“Happy for our teams finishing off a tough weekend of racing with some great wins against a much improved UNC program,” head coach Todd DeSorbo said. “Mark (Gangloff) is doing a great job with the Heels and they kept us on our toes the entire meet. It was a quick turnaround from last night, coming off the NC State meet and having to perform at a high level today. In addition to that, this was our recognition meet to honor our fourth-years, so there was emotion abound. I want to thank each of them as they’ve been such great ambassadors of UVA swimming and diving as well as the University itself.

“Both the men and the women bounced back great and backed up their performances. We had three of our four relays break pool records today, that says a lot with the history and tradition of this pool and program. I was impressed by our distance swimmers coming out today and outperforming what they did yesterday in the 1000. We also had quite a few people swimming some events that they don’t normally to show off their versatility. We had a handful of double event winners including Maddie Donohoe, Kate Douglass, Sydney Dusel, Ryan Baker and Ted Schubert. We are beginning to see quite a few of our first-years come into their own as well, which is what we always hope for this time of year. Now we begin to zero in on the championship season. I think there will be some good things in store for the Hoos coming up. Our squads are deep, and they are balanced. It’s going to be fun to see what they accomplish in February and March during championship season.”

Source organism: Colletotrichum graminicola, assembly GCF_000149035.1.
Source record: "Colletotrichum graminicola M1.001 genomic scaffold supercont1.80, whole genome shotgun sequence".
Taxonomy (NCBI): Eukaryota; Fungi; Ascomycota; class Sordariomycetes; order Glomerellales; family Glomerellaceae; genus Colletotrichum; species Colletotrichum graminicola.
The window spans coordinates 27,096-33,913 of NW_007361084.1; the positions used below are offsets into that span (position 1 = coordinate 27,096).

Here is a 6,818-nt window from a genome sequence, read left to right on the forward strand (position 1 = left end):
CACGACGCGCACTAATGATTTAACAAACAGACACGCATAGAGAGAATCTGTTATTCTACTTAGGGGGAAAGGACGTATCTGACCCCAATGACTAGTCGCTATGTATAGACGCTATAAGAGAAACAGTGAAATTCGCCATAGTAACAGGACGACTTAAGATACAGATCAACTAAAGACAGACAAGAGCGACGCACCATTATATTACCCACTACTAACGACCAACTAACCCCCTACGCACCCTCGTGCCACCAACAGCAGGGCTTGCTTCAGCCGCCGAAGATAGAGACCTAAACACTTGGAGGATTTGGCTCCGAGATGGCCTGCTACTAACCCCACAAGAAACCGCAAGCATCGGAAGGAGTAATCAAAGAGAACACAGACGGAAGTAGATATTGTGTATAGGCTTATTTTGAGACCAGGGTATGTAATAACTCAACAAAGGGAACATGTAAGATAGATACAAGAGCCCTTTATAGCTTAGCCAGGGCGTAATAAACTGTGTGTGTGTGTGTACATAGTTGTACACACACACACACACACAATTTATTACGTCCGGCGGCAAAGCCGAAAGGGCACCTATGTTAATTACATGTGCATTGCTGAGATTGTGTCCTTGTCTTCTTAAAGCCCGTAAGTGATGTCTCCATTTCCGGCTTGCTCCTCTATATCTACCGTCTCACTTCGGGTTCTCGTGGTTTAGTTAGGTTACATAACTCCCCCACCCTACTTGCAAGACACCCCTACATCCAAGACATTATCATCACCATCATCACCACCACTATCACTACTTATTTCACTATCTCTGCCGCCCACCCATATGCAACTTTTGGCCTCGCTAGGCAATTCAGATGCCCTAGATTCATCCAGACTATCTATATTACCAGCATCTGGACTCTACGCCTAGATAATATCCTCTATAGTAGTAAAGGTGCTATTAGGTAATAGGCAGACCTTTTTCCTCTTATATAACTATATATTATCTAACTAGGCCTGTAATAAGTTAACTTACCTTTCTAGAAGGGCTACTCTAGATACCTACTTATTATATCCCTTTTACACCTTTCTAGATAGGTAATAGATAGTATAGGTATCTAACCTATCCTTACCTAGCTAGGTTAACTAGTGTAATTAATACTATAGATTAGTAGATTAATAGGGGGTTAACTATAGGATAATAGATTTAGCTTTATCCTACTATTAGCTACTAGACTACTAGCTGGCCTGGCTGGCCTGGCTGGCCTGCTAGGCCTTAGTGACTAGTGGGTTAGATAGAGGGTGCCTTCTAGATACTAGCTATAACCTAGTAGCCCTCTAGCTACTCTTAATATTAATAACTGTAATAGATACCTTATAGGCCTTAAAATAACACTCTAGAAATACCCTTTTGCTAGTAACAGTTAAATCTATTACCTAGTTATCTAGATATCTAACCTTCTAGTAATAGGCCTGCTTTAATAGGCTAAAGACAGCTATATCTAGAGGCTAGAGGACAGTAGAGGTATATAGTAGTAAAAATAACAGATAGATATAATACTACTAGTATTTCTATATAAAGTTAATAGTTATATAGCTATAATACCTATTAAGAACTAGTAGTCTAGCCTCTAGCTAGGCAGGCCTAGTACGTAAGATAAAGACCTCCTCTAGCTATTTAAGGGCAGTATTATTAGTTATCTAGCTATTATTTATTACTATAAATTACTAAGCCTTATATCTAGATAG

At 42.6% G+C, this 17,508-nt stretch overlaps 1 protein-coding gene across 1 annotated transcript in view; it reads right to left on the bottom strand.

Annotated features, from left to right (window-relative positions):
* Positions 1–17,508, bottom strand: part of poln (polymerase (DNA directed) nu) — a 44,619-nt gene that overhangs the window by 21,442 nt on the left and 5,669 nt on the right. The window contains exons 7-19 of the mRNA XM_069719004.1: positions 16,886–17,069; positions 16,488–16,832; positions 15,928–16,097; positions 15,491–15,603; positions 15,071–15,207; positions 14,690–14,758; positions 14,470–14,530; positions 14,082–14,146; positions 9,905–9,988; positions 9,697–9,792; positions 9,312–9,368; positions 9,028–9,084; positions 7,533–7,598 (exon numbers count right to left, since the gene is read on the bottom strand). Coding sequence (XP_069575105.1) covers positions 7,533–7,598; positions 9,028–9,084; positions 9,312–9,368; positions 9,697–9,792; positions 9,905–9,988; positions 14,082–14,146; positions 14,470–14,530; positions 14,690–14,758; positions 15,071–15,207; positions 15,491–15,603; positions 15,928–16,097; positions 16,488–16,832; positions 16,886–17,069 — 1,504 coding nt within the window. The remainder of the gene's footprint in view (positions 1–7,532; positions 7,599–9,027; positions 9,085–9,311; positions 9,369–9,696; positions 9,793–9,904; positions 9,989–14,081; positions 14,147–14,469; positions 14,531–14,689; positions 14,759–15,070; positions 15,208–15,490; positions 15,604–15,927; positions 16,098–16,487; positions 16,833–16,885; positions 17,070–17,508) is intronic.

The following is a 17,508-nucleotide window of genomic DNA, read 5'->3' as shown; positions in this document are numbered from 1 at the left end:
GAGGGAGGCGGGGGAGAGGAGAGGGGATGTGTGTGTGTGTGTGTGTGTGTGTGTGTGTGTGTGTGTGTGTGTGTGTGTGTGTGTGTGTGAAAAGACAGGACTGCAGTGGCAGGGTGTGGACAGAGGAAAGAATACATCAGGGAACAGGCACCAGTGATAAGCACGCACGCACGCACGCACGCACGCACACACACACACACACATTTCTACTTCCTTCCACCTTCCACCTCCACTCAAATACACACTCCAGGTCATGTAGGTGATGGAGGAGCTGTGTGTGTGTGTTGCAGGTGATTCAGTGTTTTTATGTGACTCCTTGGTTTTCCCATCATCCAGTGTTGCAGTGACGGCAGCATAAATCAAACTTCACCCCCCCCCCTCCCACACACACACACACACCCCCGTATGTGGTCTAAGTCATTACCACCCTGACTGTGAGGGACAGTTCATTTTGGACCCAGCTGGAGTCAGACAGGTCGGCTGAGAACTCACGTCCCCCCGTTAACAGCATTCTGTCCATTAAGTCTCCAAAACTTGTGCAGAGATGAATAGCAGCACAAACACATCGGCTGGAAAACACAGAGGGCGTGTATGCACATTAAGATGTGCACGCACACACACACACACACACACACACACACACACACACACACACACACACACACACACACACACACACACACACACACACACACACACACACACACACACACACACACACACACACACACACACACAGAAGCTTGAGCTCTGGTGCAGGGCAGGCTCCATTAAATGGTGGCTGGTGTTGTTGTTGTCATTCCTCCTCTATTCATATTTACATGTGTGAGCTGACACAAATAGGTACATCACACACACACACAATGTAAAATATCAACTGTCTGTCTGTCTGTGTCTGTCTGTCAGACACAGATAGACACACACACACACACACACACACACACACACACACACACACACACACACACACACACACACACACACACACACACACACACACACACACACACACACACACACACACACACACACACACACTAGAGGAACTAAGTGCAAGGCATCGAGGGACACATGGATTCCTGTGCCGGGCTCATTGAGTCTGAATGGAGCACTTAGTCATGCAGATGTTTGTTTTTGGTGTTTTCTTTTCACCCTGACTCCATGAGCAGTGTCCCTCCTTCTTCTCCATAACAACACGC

The Cavaliers will head to the Greensboro Aquatic Center in Greensboro, N.C., on Feb. 19 for the women’s ACC Championships. The men’s conference meet will begin on Feb. 26.

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4 years ago

UNC quietly doing very well. Amazing the change

Joel Lin
Reply to  Howard
4 years ago

All of the ingredients are there for UNC to get to a top tier NCAA program. It’s a great academic institution, a great location, great facilities & the new blood of a top young coaching staff is a tremendous boost. It’s also great for NCS, UVa, Louisville, etc. You want quality rivals. You want a fast conference meet.

Texas swims in a short pool
Reply to  Joel Lin
4 years ago

Texas would argue otherwise

4 years ago

Absolute monster swim by Schubert here. So much heart put into the race

4 years ago

Tar Heel ladies scored more points against Virginia than NC State did

Reply to  Yup
4 years ago

Lol. unc women scored 112 against NC State

Silent Observer
Reply to  Yup
4 years ago

I think part of that is that the duel meet formal doesn’t show the NCState women’s full strength. UVA is lap appearing more sprint heavy than NCState atm. There is a limit in how many events some swimmers can swim and the number of entries per event.

Like their backstroke and distance group.
The women I believe got 1-4 & 12-14 in the 400IM & 1-3 & 5 in the mile at acc’s (for example)

Reply to  Yup
4 years ago

I think UVA switched swimmers around against UNC as well for a chance to swim other events.

Texas swims in a short pool
Reply to  DravenOP
4 years ago

They also just swam significantly slower all around